La Laguna de San Gabriel
La Laguna de San Gabriel Playground, San Gabriel, CA: Preservationists, Parents, and Children Save Monster Park
Architect: Benjamin Dominguez
Year Built: 1965
History and Significance
Where can you find a herd of joyful children and ferocious monsters playing harmoniously? For San Gabriel residents, the answer is the La Laguna Playground, endearingly called "Dinosaur Park", "Monster Park", and "Dragon Park" by visitors young and old for decades. Designed and constructed by Mexican concrete sculptor Benjamin Dominguez in the 1960s, the playground's fourteen fantastical creatures are colorful landmarks for visitors of all ages and a vital reflection of the area's Chicano cultural movement.
This movement advocated increased visibility for Chicano art and heritage alongside efforts to improve conditions for farm workers and improvement of civil rights. La Laguna was the capstone of Dominguez's long career of public artistic contribution in Mexico and the United States and serves as a playful reminder of San Gabriel's rich social history.
In 2006, the city of San Gabriel proposed a new 'master redevelopment plan' for Vincent Lugo Park, the home of La Laguna Playground. This plan called for the demolition of the play structures, partially due to 'safety and accessibility concerns.' Having been well-used and loved for over forty years with inconsistent maintenance, some of the park's structures were also in need of emergency rehabilitation and repair.
The potential destruction of this community resource and gathering place incited public action to advocate and educate officials and locals about the historical significance of La Laguna Playground. With the rallying cry "Save Monster Park," local San Gabriel residents opposed demolition with numerous advocacy efforts. One couple, Eloy Zarate and Senya Lubisich, led the charge by working with their neighbors to organize rallies, write and circulate petitions, and in 2006, to found a non-profit preservation organization called Friends of La Laguna.
Community involvement was key to Friends of La Laguna's efforts. They reached out to local media in multiple languages, including Chinese, Spanish, and Vietnamese, as they searched for support. The powerful education potential of Monster Park was central to the Friends of La Laguna's campaign. The Friends conducted oral history interviews with Benjamin Dominguez's children and community members who had worked on the park, collecting information about the Dominguez's life and career, as well as the continued community relevance of the playground in San Gabriel. Recently, the Friends have also started a docent program for visiting school groups in partnership with the San Gabriel Mission, exposing school children to both colonial and modern Latino history. Local college students from the Pasadena City College have also been engaged in playground maintenance projects through service learning and Historian's Craft courses.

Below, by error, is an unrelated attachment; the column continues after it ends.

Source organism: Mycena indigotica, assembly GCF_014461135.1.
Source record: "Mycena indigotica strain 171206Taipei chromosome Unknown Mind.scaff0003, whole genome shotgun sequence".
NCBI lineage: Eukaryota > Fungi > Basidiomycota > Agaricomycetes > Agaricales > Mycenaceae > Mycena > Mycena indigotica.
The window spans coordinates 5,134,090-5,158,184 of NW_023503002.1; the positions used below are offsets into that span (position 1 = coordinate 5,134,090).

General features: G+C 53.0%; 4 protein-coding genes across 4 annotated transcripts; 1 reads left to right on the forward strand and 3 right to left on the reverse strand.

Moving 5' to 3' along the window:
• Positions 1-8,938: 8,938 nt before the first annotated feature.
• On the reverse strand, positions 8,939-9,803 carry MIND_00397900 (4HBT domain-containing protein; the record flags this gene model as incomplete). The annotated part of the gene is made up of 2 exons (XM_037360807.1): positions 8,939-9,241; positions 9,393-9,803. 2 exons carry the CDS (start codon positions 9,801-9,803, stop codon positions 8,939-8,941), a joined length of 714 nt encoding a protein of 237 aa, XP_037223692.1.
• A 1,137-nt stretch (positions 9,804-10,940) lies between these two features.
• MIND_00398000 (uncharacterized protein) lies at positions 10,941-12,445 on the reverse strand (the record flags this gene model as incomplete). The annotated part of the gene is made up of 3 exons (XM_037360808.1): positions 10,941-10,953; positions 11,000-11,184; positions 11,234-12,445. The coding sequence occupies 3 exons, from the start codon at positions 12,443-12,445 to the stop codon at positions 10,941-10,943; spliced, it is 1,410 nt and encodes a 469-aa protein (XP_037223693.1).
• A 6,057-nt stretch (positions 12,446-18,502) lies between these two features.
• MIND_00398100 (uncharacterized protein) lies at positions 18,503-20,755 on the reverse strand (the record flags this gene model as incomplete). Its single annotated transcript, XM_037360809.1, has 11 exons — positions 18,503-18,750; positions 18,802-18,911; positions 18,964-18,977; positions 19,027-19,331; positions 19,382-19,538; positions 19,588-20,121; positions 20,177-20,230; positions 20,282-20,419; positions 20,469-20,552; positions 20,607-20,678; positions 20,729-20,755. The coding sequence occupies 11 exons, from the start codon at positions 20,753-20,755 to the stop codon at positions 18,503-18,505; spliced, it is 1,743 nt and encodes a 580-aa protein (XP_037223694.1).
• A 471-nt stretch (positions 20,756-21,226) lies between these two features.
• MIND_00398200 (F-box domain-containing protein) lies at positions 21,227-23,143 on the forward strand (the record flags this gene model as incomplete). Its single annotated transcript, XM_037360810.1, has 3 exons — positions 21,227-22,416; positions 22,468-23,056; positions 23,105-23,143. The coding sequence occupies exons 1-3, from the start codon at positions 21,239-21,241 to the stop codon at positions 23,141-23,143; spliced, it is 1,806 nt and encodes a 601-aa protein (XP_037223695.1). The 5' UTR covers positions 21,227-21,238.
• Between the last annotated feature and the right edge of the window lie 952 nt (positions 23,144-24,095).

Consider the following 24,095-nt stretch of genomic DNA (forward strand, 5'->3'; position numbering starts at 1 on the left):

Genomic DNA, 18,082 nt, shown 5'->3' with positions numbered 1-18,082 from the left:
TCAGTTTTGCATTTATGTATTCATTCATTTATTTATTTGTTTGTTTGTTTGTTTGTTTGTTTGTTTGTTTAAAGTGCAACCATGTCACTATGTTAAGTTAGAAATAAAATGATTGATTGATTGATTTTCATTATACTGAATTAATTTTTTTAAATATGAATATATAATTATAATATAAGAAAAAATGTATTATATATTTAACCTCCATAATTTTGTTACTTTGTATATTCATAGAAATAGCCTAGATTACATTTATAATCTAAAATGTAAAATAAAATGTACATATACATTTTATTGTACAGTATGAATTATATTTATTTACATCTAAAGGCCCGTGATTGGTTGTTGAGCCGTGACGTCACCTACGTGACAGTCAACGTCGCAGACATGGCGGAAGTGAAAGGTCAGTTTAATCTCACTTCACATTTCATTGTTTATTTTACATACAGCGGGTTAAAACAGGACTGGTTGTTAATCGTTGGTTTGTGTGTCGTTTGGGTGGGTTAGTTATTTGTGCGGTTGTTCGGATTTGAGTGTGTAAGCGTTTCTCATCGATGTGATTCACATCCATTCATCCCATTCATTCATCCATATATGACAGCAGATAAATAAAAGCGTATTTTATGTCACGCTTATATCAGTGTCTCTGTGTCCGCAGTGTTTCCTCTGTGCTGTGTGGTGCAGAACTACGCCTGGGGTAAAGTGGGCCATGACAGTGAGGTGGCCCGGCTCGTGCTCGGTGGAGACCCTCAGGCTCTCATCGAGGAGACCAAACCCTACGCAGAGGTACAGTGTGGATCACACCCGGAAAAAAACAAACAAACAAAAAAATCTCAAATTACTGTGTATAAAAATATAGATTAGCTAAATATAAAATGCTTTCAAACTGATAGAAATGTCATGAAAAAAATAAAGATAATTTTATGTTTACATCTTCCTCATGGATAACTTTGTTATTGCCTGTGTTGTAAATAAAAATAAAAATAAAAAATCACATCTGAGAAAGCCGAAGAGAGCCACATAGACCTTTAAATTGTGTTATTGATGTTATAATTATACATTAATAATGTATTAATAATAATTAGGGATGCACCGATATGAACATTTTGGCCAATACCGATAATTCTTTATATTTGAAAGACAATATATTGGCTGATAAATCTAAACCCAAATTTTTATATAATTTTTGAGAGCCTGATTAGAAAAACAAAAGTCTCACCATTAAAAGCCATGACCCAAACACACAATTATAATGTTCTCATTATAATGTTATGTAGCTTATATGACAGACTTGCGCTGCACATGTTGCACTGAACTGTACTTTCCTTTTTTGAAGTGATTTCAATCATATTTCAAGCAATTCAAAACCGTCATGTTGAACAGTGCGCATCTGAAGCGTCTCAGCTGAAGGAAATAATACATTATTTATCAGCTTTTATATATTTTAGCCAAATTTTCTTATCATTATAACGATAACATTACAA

Friends of La Laguna's efforts garnered over 2,500 petition signatures and support from other preservation organizations such as the National Trust for Historic Preservation and the Los Angeles Conservancy. In 2007, Friends of La Laguna presented its findings about the history and continued relevance of the park to the City and the playground's demolition was removed from the master park plan. The Friends entered into a 2007 Memorandum of Understanding (MOU) with the city to indicate an intended common line of action to preserve and protect La Laguna. Friends of La Laguna also commissioned a preservation plan for the site using a gift from the Annenberg Foundation and a grant from the California Cultural and Historic Endowment. (The Memorandum of Understanding and the Preservation Plan will also be available on the Friends of La Laguna website in the future). Thanks to the Friends' efforts, La Laguna Playground was placed on the San Gabriel Register of Historic Places and is under review for listing on the California Register of Historical Resources.
The ultimate responsibility for restoring La Laguna Playground now lies in the hands of Friends of La Laguna. They are currently looking for grants and community support to raise $2.2 million for the park's rehabilitation and integration into the larger park. Friends of La Laguna hopes to raise awareness about the historic value of playgrounds in order to spearhead a more flexible process for their preservation.
In 2009, Friends of La Laguna was awarded both the Los Angeles Conservancy's Advocacy Award and a California Preservation Foundation President's Award. With the help of these advocates, the silent roars of monsters will continue to remind San Gabriel residents of the artistic richness of their Chicano heritage.